A fall-out between friends over a £1,000 debt led to a double stabbing in a Highland fishing village last summer.
Dylan Thorpe, now aged 19, and 25-year-old Dylan McWhinney first met each other in homeless accommodation in Inverness’s Kenneth Street.
They became good pals and when Thorpe asked his namesake for a loan, it was handed over without any arrangement for repayment.
But a jury at Inverness Sheriff Court heard yesterday that when the pair met by chance near the Argyll Hotel in Ullapool, on the night of July 31 2020, the rendezvous turned ugly.
The court was told that Thorpe, of Ardale Crescent, Strathpeffer, had two knives and stabbed his former pal and as well as his friend, 26-year-old fisherman Jordan Megbaghandu.
Dylan McWhinney, whose subsequent death was unrelated to this incident, ended up in the high dependency unit of Raigmore Hospital with a punctured lung after suffering bleeding into his chest cavity. He also sustained a stab wound to his left arm which required stitches.
He was discharged on August 3.
Mr Megbaghandu was stabbed in his right arm, also requiring stitches. He told the court he was off his work for months and has been left with a scar.
‘He tried to stab me in the chest’
Thorpe denies assaulting Mr McWhinney to the danger of his life and assaulting Mr Megbaghandu in Ullapool’s Mill Street to his permanent disfigurement.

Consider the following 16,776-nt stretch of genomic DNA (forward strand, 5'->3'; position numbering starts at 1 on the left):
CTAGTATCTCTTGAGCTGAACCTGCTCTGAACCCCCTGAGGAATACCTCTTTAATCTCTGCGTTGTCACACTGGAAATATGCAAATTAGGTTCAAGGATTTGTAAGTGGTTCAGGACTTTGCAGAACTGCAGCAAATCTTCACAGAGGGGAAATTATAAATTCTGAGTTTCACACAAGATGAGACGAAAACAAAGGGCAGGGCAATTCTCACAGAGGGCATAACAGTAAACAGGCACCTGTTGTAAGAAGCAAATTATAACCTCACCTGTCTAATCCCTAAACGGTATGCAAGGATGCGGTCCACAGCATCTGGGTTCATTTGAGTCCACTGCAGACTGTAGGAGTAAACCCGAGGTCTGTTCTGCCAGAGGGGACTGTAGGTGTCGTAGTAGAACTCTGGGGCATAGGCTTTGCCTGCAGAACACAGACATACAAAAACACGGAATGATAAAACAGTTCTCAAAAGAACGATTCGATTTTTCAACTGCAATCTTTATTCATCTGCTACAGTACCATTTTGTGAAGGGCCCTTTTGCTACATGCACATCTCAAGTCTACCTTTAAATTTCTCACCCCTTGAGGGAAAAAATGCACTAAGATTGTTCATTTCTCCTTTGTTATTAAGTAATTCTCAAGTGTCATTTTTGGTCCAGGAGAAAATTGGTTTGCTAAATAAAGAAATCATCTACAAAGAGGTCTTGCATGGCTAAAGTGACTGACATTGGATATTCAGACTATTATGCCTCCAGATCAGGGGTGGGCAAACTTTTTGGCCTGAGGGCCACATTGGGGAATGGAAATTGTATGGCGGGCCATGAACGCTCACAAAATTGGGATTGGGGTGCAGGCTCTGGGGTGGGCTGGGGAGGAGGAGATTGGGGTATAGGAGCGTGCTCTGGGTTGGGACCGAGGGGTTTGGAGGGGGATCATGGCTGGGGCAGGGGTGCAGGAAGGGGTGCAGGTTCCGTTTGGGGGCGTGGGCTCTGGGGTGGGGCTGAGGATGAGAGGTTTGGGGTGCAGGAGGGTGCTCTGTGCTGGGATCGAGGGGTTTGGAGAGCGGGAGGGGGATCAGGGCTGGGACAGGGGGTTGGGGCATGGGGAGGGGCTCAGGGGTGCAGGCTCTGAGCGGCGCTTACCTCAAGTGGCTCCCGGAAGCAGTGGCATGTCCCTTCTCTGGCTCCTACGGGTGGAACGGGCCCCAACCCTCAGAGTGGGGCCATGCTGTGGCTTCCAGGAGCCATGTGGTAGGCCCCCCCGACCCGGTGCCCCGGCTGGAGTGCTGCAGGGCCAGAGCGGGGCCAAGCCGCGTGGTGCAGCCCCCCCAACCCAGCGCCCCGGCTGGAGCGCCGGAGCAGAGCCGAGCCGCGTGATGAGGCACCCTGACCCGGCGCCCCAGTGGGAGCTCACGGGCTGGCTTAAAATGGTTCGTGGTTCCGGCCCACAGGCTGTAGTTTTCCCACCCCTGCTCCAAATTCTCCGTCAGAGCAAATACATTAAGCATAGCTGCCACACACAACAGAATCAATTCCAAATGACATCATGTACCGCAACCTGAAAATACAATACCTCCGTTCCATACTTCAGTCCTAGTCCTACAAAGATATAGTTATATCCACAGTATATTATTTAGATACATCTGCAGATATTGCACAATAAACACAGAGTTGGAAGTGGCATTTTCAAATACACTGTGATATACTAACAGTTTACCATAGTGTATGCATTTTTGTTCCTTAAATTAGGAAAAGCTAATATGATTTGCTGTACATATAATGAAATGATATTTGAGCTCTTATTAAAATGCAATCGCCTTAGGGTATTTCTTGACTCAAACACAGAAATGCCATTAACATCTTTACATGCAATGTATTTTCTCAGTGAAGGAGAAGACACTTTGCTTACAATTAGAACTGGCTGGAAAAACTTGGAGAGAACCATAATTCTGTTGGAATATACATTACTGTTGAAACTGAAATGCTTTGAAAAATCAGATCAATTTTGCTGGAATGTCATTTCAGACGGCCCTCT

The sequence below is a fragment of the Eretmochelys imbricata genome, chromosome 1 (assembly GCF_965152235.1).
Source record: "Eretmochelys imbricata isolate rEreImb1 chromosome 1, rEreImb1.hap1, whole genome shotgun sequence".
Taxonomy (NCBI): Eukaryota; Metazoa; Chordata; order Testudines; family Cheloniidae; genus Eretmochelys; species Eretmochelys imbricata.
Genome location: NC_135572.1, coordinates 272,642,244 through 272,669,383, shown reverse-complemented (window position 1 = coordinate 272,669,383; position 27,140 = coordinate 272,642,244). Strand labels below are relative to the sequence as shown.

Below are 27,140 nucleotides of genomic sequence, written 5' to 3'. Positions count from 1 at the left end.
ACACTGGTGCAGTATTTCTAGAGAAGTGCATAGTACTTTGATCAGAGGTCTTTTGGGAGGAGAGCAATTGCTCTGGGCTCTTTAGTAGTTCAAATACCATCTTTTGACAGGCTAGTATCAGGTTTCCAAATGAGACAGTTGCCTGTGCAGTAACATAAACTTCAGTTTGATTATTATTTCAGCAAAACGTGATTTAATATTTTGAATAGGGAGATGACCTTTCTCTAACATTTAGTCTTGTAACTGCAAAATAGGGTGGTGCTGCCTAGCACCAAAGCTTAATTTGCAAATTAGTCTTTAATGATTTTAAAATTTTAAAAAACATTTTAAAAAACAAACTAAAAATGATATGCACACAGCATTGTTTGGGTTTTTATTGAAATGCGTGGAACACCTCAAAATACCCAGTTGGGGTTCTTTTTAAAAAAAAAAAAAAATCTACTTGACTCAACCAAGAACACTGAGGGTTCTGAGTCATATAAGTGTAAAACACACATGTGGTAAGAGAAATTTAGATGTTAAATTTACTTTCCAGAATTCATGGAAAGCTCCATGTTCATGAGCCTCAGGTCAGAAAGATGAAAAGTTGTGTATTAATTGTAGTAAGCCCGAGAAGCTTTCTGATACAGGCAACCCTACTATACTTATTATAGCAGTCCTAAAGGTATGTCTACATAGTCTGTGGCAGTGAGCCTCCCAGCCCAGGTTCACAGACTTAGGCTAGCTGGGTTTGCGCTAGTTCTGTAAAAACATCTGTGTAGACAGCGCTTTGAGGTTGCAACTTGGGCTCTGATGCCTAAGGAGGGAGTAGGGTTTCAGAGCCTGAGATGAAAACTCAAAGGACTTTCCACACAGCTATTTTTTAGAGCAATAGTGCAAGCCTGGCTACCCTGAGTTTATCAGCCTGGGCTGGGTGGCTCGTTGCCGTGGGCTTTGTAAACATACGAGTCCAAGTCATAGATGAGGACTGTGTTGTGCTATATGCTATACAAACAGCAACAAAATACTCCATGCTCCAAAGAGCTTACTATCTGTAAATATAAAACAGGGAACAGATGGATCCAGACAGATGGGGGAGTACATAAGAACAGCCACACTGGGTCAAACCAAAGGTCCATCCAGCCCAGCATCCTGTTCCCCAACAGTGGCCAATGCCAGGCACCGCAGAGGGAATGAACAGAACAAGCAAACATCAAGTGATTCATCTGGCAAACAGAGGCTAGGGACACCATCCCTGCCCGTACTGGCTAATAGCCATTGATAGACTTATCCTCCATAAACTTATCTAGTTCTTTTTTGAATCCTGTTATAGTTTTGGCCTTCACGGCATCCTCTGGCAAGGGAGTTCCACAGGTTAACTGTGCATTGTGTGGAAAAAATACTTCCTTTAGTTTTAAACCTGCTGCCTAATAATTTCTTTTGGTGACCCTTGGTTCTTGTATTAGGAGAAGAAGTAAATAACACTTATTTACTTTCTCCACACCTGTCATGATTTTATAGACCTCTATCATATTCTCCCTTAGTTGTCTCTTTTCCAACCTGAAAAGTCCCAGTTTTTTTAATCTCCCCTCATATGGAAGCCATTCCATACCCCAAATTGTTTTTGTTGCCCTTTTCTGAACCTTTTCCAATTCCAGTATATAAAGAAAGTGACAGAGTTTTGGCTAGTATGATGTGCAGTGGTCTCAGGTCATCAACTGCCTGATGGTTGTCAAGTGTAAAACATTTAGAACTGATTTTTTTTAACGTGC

Thorpe lodged a special defence of self defence, claiming he was chased and attacked by both men.
Thorpe also denies possessing a knife without reasonable excuse.
Mr Megbaghandu was first questioned by fiscal depute Alex Swain.
The witness confirmed he and Mr McWhinney had chased Thorpe and that he had grabbed him and wouldn’t let go.
He said Thorpe pulled out a small penknife.
“He tried to stab me in the chest but it caught the material of my tee-shirt,” Mr Megbaghandu said. “I held his arm with the first knife but then he pulled out a second knife, with a six-inch blade and stabbed me in the elbow.
“I warned Dylan that he had a knife but he paid no attention to that.”
Under questioning from defence solicitor Graham Mann he denied wanting to hurt Thorpe, claiming he wanted both men to talk after they had fallen out in the pub earlier that night.
He told the court: “The debt had nothing to do with me. It was not my concern. But I had known Dylan McWhinney for a long time. We were like brothers and what bothered him bothered me.
“I shouldn’t have grabbed Dylan Thorpe. We make some stupid decisions sometimes.”
‘I didn’t pull out a knife’
Mr Megbaghandu said he “felt responsible” for what happened to his best friend but denied he was “enforcing” the debt on his behalf – “It is not what I do,” he said.
He also denied a suggestion by Mr Mann that he and/or Mr McWhinney had a knife, but admitted Thorpe must have been scared and that he and Mr McWhinney had attacked Thorpe first.
He added: “I was trying to speak to him. I didn’t pull out a knife.”
Mr McWhinney’s hospital bed statement given to a police officer was also read out in court by retired detective constable Andrew Thomas.
It told a similar story to Mr Megbaghnadu. Mr McWhinney explained that Thorpe had walked away from him, pretending to be confused and not knowing anything about a debt.
The trial continues.